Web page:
In the world of Macs, there are two choices – buy one or don’t. Apple is notoriously tight with its software, and until recently there simply was no way to get an Apple operating system to run on anything other than Apple hardware.
That’s changed, somewhat, since Apple started using Intel chips. A new breed of machines are being Frankensteined together, using PC vendor parts and Apple’s OS X. These freaks of computing nature are lovingly referred to as a Hackintosh.
“This event was off the charts”
Gary Vaynerchuk was so impressed with TNW Conference 2016 he paused mid-talk to applaud us.
Apple does not officially support any use of its OS on anything other than an Apple computer. However, the company also doesn’t do much to prevent it. This lack-of-action has created a homebrew fantasy world that has gained some relevance, but I’m here to give you 5 reasons that Apple should not only accept but maybe even support the Hackintosh platform.
1 – Being more open
Steve Jobs addressed why Flash wouldn’t be supported on some Apple devices and gave part of the reasoning as Flash was a closed platform. But honestly, there really is no platform of device that is as closed as anything Apple. If the company wants to show itself as being more open, then accepting the Hackintosh would be an easy step toward proving it.
2 – Profit
Not like Apple is hurting for cash, but extra is good, right? If Apple would accept the Hackintosh, there really isn’t any added cost. By supporting it, of course, there would be additional attention that would have to come its way. It’s a toss-up, but I still see it as a possible winning scenario for Apple.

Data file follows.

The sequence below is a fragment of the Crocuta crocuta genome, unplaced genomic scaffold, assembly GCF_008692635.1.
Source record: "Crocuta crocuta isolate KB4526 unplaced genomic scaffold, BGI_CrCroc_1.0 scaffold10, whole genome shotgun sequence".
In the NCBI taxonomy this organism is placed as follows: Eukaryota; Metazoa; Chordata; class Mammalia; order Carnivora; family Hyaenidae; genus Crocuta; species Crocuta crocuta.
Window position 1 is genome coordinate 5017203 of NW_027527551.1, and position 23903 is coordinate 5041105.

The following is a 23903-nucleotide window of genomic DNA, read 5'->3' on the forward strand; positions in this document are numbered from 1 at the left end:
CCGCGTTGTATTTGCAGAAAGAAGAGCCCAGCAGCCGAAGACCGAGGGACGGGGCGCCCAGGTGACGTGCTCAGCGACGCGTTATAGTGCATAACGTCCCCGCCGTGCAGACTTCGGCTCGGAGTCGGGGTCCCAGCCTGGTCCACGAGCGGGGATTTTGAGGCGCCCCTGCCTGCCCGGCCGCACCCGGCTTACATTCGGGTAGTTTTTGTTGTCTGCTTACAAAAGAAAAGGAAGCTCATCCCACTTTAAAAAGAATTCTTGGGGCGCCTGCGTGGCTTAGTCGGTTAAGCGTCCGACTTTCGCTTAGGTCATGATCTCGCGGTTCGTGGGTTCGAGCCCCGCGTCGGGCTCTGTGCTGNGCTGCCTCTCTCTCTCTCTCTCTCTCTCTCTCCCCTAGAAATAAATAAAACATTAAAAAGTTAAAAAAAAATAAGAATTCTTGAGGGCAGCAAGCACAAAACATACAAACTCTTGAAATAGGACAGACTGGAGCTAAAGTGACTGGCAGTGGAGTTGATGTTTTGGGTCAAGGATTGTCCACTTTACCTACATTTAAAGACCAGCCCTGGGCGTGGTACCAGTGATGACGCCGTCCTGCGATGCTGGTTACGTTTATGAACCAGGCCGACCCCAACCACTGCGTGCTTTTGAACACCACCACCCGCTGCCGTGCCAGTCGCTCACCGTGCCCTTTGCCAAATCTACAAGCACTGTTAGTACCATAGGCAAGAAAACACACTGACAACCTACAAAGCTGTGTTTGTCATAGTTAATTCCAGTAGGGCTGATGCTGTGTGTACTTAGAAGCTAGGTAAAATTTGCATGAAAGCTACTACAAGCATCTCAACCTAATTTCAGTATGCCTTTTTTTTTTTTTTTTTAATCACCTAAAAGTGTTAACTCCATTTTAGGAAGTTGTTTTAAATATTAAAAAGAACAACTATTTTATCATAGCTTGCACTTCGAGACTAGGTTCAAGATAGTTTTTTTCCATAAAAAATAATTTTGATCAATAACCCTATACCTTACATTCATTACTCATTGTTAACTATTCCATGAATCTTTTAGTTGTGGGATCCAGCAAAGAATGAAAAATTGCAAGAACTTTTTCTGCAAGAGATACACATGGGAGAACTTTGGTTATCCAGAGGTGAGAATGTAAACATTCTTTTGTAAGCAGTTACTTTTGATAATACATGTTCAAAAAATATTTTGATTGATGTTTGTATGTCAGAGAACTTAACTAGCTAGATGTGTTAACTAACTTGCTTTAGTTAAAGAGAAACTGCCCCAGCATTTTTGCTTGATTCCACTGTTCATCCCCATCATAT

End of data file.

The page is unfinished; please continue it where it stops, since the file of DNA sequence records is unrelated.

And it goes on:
3 – Taste test
Business such as Best Buy help out a lot of us by allowing us to touch a product before we buy it…elsewhere. One of my largest concerns about purchasing a Macbook (aside from the money) is that question of what happens if I don’t like it.
Having the opportunity to run OS X on a Hackintosh would allow people to do a try-before-you-buy scenario. If the product is as good as it seems to be, the logical next step would be to purchase the hardware that is designed to run it. Open this door and you have a chance to win more customers.
4 – The money
Let’s face it, Apple products aren’t exactly on the bargain end of the scale. Though I too have sipped the Kool-Aide, looking at Macbooks longingly and thinking to myself “hey, that’s not so bad…” However, I am the first to admit that I’m a fool.
I can get an equally (if not better) equipped laptop from a major vendor for 1/3 of the price. And I’m not talking about some black-box POS. The one that I have my eyes on at the moment is loaded, and includes Blu-Ray.
I’m not saying that Apple should pander to the poor. I am saying, however, that the company should consider the finances of its potential customers.
5 – Credibility
This is sort of like the money point. It’s not that Apple is lacking in credibility, but more is always better. If you’re giving the geeks from the other side of the fence the ability to use your product, without the fear of it going dead with the next update, you’re going to get some brownie points.
There are scores of people who would use OS X, if only given the opportunity to do so without breaking any sort of moral or ethical boundary. They know that making a Hackintosh violates a TOS agreement somewhere, and therefore they just won’t. If you could add those people to your overall user base, well…the more the merrier.
So that’s it, in a nutshell. Now, do I think that Steve Jobs is going to read this and change his mind? Not likely. However, I think that the Hackintosh is a viable platform for a wide range of users and I think that the company is ignoring a potentially substantial group.
Now, if you’ll pardon me, I have a WiFi driver issue to get sorted…
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